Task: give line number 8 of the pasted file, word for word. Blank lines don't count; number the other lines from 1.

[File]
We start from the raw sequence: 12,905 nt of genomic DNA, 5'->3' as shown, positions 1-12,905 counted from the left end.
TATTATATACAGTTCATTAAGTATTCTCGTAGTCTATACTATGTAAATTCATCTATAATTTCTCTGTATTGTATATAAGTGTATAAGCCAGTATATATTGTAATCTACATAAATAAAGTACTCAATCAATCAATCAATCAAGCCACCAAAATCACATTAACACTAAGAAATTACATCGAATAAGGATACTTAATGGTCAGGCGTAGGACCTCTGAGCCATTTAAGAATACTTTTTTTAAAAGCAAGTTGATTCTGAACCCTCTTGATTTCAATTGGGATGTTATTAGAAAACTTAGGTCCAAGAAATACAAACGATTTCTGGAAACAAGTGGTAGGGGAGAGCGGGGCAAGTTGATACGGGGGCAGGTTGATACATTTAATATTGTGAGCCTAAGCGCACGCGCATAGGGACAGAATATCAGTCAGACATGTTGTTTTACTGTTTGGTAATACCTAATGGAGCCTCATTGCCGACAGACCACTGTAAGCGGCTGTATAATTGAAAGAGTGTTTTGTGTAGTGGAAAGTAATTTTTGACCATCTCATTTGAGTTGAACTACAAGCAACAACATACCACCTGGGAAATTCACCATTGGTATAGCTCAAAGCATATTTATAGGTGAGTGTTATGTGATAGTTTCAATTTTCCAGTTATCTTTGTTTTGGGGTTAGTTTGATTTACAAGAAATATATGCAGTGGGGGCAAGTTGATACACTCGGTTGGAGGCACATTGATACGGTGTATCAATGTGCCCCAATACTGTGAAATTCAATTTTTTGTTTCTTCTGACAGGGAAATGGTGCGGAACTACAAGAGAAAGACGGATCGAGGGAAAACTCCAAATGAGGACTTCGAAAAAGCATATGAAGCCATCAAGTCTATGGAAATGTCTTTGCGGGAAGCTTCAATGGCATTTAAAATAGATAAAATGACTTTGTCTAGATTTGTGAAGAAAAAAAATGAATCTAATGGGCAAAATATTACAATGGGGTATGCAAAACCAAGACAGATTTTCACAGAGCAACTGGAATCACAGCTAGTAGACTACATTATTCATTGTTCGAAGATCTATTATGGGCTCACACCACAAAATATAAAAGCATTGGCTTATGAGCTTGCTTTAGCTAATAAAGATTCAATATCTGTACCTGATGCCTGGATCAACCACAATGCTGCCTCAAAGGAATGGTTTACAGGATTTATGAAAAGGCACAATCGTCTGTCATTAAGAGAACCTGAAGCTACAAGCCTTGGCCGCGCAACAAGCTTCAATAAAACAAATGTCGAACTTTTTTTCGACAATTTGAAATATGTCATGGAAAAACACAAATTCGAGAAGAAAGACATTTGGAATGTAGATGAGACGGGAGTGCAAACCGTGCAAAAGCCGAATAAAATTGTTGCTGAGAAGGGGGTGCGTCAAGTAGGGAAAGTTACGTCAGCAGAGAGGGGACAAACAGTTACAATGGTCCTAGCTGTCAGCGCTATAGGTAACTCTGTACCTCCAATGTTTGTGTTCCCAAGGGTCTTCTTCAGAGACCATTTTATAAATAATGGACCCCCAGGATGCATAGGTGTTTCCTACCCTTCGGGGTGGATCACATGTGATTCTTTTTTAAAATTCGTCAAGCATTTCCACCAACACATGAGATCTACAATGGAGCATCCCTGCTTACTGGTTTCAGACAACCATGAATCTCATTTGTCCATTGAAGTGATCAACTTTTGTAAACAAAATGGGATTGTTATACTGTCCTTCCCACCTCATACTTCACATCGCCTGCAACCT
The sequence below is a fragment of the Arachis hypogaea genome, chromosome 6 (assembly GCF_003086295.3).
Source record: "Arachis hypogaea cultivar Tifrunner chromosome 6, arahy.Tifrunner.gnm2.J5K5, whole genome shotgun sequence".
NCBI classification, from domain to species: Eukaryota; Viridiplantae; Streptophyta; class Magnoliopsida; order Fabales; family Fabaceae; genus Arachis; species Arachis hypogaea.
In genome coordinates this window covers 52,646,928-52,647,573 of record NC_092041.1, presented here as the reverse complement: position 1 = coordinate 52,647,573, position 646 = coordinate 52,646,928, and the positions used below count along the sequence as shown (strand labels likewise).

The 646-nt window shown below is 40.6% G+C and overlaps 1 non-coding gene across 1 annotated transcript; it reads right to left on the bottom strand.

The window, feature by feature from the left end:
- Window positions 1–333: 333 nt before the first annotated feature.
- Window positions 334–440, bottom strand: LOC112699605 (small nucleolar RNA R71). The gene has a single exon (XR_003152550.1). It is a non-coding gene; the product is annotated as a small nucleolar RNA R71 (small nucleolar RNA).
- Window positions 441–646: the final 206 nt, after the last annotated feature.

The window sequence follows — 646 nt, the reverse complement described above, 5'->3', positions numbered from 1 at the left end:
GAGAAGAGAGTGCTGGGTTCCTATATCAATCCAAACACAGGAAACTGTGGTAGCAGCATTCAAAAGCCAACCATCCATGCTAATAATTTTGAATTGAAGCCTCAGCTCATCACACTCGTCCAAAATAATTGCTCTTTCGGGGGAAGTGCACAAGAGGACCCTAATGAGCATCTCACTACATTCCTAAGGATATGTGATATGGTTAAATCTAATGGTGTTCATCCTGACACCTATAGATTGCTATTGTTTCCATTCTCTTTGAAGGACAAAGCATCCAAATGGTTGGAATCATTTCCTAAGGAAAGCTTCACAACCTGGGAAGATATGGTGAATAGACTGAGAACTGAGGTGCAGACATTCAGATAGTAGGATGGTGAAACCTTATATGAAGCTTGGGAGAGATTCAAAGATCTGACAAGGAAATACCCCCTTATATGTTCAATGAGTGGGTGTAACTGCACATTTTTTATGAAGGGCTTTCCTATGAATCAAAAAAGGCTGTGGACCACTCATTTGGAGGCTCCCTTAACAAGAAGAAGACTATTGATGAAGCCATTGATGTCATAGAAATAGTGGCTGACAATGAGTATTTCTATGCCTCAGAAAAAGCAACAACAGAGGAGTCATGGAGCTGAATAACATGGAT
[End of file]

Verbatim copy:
The window, feature by feature from the left end: